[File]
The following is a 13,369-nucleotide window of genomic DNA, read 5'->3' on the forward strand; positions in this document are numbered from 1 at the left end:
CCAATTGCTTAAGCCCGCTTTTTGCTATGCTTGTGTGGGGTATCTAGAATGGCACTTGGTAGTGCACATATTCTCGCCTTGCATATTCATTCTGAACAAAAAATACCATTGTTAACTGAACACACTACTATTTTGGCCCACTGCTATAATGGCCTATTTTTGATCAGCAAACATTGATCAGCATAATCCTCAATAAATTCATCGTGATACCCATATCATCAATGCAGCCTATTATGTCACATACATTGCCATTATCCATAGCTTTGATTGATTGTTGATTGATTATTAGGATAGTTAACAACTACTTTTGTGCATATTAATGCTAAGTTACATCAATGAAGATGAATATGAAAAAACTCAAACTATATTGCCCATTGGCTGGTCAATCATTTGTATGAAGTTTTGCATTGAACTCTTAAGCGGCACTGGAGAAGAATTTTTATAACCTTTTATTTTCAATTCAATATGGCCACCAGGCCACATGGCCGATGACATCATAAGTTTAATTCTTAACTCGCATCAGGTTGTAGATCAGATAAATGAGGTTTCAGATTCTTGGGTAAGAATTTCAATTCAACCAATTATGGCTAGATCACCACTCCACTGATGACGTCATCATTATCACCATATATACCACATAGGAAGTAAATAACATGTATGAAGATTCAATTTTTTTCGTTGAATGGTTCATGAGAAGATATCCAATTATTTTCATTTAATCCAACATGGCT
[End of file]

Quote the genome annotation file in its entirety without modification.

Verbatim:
The following is a 13,369-nucleotide window of genomic DNA, read 5'->3' on the forward strand; positions in this document are numbered from 1 at the left end:
CCAATTGCTTAAGCCCGCTTTTTGCTATGCTTGTGTGGGGTATCTAGAATGGCACTTGGTAGTGCACATATTCTCGCCTTGCATATTCATTCTGAACAAAAAATACCATTGTTAACTGAACACACTACTATTTTGGCCCACTGCTATAATGGCCTATTTTTGATCAGCAAACATTGATCAGCATAATCCTCAATAAATTCATCGTGATACCCATATCATCAATGCAGCCTATTATGTCACATACATTGCCATTATCCATAGCTTTGATTGATTGTTGATTGATTATTAGGATAGTTAACAACTACTTTTGTGCATATTAATGCTAAGTTACATCAATGAAGATGAATATGAAAAAACTCAAACTATATTGCCCATTGGCTGGTCAATCATTTGTATGAAGTTTTGCATTGAACTCTTAAGCGGCACTGGAGAAGAATTTTTATAACCTTTTATTTTCAATTCAATATGGCCACCAGGCCACATGGCCGATGACATCATAAGTTTAATTCTTAACTCGCATCAGGTTGTAGATCAGATAAATGAGGTTTCAGATTCTTGGGTAAGAATTTCAATTCAACCAATTATGGCTAGATCACCACTCCACTGATGACGTCATCATTATCACCATATATACCACATAGGAAGTAAATAACATGTATGAAGATTCAATTTTTTTCGTTGAATGGTTCATGAGAAGATATCCAATTATTTTCATTTAATCCAACATGGCT